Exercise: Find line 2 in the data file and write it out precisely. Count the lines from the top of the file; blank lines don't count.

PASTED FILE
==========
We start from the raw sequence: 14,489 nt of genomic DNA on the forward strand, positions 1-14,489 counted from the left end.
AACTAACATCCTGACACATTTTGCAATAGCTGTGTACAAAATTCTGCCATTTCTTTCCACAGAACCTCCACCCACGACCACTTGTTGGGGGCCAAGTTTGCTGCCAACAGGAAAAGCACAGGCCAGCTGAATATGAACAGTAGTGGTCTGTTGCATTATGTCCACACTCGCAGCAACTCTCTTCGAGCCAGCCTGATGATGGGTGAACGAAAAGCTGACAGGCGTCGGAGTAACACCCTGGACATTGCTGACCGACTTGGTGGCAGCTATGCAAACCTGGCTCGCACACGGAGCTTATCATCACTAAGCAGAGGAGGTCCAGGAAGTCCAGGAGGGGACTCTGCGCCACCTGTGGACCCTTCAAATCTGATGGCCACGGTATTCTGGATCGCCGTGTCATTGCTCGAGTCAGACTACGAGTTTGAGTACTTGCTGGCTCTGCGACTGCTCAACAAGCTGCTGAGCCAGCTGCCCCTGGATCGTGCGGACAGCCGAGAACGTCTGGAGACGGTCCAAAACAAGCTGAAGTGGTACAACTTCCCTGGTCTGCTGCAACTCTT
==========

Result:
AACTAACATCCTGACACATTTTGCAATAGCTGTGTACAAAATTCTGCCATTTCTTTCCACAGAACCTCCACCCACGACCACTTGTTGGGGGCCAAGTTTGCTGCCAACAGGAAAAGCACAGGCCAGCTGAATATGAACAGTAGTGGTCTGTTGCATTATGTCCACACTCGCAGCAACTCTCTTCGAGCCAGCCTGATGATGGGTGAACGAAAAGCTGACAGGCGTCGGAGTAACACCCTGGACATTGCTGACCGACTTGGTGGCAGCTATGCAAACCTGGCTCGCACACGGAGCTTATCATCACTAAGCAGAGGAGGTCCAGGAAGTCCAGGAGGGGACTCTGCGCCACCTGTGGACCCTTCAAATCTGATGGCCACGGTATTCTGGATCGCCGTGTCATTGCTCGAGTCAGACTACGAGTTTGAGTACTTGCTGGCTCTGCGACTGCTCAACAAGCTGCTGAGCCAGCTGCCCCTGGATCGTGCGGACAGCCGAGAACGTCTGGAGACGGTCCAAAACAAGCTGAAGTGGTACAACTTCCCTGGTCTGCTGCAACTCTT